The general term for a company providing compensation for losses and or injuries in exchange for a fee or “Premium”. All forms of production require specialized entertainment insurance coverages.
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Insurance Adjuster:
A representative of an insurance underwriter who evaluates and settles insurance claims.
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Insurance Broker:
The person or company that sells insurance policies back by large underwriters; this is a highly specialized and regulated role.
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Insurance Claim:
A claim for compensation based on a covered loss or damage to property or due to a covered injury or illness.
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Insurance Premium:
The amount paid to purchase a specific type of insurance coverage.
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Intellectual Property:
Property that derives from the work of the mind or intellect to which the creator has ownership rights.
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Interior:
In scheduling, defined as being indoors.
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Interior/Exterior:
In scheduling, defined as being indoors or under cover, but with a wide exposure to the daylight conditions outside; eg. “Int/Ext Car”.
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Internegative:
A 35mm film delivery element created from an Interpositive, essentially this is fully color timed duplicate of your negative; the element from which screening prints are struck.
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Interpositive:
A 35mm film interim delivery element created from the original negative; a duplicate or Internegative is created from this element.
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Invaded Hours:
Increments of time that a cast or crew member is required to work which should be Rest or Meal time; eg a Forced Call requiring someone to work with only eight hours rest results in two Invaded Hours.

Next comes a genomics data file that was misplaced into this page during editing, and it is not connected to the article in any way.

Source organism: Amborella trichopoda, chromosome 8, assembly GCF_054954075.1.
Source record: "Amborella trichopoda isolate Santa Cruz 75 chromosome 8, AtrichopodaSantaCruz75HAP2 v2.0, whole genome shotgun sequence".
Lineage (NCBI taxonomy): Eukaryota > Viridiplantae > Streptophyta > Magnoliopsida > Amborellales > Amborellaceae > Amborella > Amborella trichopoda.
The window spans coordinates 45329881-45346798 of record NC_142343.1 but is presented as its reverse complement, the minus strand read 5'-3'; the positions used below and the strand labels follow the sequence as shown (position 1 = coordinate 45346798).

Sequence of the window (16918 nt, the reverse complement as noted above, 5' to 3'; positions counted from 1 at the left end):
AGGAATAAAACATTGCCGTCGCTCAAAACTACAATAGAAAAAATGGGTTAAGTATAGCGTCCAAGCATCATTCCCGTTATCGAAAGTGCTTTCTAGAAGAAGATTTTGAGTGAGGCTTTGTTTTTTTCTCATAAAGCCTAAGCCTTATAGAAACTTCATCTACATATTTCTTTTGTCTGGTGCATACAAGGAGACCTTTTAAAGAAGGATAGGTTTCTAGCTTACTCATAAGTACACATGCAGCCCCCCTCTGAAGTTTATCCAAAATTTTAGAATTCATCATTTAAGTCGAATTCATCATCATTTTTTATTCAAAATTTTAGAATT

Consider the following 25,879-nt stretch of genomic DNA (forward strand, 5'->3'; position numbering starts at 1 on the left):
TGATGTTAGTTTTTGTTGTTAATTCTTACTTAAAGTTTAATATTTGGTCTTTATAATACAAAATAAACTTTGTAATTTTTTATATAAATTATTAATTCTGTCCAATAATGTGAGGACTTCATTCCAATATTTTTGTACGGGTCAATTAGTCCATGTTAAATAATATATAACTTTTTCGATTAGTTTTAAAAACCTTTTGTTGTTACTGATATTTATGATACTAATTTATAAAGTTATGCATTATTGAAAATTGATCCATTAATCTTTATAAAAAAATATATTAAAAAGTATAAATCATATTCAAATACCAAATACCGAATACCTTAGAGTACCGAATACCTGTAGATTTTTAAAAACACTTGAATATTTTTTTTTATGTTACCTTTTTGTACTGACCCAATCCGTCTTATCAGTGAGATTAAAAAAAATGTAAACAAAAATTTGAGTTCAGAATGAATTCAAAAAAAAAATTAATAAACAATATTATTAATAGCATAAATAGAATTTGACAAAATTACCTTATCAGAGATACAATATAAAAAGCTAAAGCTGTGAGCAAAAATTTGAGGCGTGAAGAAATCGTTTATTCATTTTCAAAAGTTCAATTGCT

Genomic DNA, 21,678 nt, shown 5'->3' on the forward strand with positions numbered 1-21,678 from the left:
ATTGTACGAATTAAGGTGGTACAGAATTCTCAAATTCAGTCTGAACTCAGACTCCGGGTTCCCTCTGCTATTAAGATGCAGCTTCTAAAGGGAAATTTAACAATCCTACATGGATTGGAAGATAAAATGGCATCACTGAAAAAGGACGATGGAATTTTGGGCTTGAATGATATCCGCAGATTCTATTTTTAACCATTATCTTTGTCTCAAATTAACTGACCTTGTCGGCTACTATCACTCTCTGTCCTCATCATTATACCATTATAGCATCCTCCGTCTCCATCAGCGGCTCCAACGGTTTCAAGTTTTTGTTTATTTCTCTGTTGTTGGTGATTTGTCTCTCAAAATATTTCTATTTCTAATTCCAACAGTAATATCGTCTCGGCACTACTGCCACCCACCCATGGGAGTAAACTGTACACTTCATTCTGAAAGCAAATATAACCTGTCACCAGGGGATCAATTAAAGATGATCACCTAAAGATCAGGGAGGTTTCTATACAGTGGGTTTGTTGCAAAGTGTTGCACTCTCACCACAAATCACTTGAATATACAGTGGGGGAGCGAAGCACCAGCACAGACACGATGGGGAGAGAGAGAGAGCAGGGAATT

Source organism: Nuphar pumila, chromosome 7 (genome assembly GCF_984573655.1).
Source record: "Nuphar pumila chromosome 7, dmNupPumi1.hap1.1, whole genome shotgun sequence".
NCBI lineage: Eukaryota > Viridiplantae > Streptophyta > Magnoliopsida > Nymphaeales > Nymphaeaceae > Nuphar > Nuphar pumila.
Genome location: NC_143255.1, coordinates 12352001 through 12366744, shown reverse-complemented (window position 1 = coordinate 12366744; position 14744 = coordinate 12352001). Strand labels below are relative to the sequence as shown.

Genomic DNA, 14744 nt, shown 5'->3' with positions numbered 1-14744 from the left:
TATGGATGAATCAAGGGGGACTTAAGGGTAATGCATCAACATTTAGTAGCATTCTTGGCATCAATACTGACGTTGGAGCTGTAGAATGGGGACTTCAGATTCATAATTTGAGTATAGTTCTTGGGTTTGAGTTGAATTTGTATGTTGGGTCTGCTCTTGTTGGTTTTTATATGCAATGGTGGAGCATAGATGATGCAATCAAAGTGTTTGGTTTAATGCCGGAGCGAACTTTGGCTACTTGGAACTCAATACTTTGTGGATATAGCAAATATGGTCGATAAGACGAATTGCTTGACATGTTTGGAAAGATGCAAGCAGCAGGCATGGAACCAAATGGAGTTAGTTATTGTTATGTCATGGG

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Investment Waterfall:
see “Waterfall” and learn more by taking the free Business Basics Online Course.
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Joint Venture:
A contractual arrangement between two or more companies for the purpose of executing a specific task or project.
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Jump cut:
An abrupt edit from one action to another without matching action.
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Key:
see Department Head; Also the rate at which a Department Head is paid
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Key Art:
The poster image for a film or television show used to consistently promote the show.
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Key Grip:
The Department Head for the grips, aka the Set Operations category
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Key Scenes:
A term used througout the site to indicate important scenes that require time and/or special attention; eg may be a scene with nudity or a dramatic turning point
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Kills:
Still photos that are rejected by an actor or other person with approval rights
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Kit Rental:
See “Box Rental”
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Labor Days:
See “Man Days”
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Last Looks:
Term used on set for a final check of actor’s make-up, hair and wardrobe just prior to shooting a take; generally called for after actors have been on set rehearsing and require a touch up.
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Lav:
A lavalier mic – a small, hidden microphone worn by an actor, generally operated wirelessly.
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Letter of Credit:
A bank instrument that allows the holder to draw down funds as necessary; generally, the issuer must have funds on deposit and pay a fee for this instrument to be issued.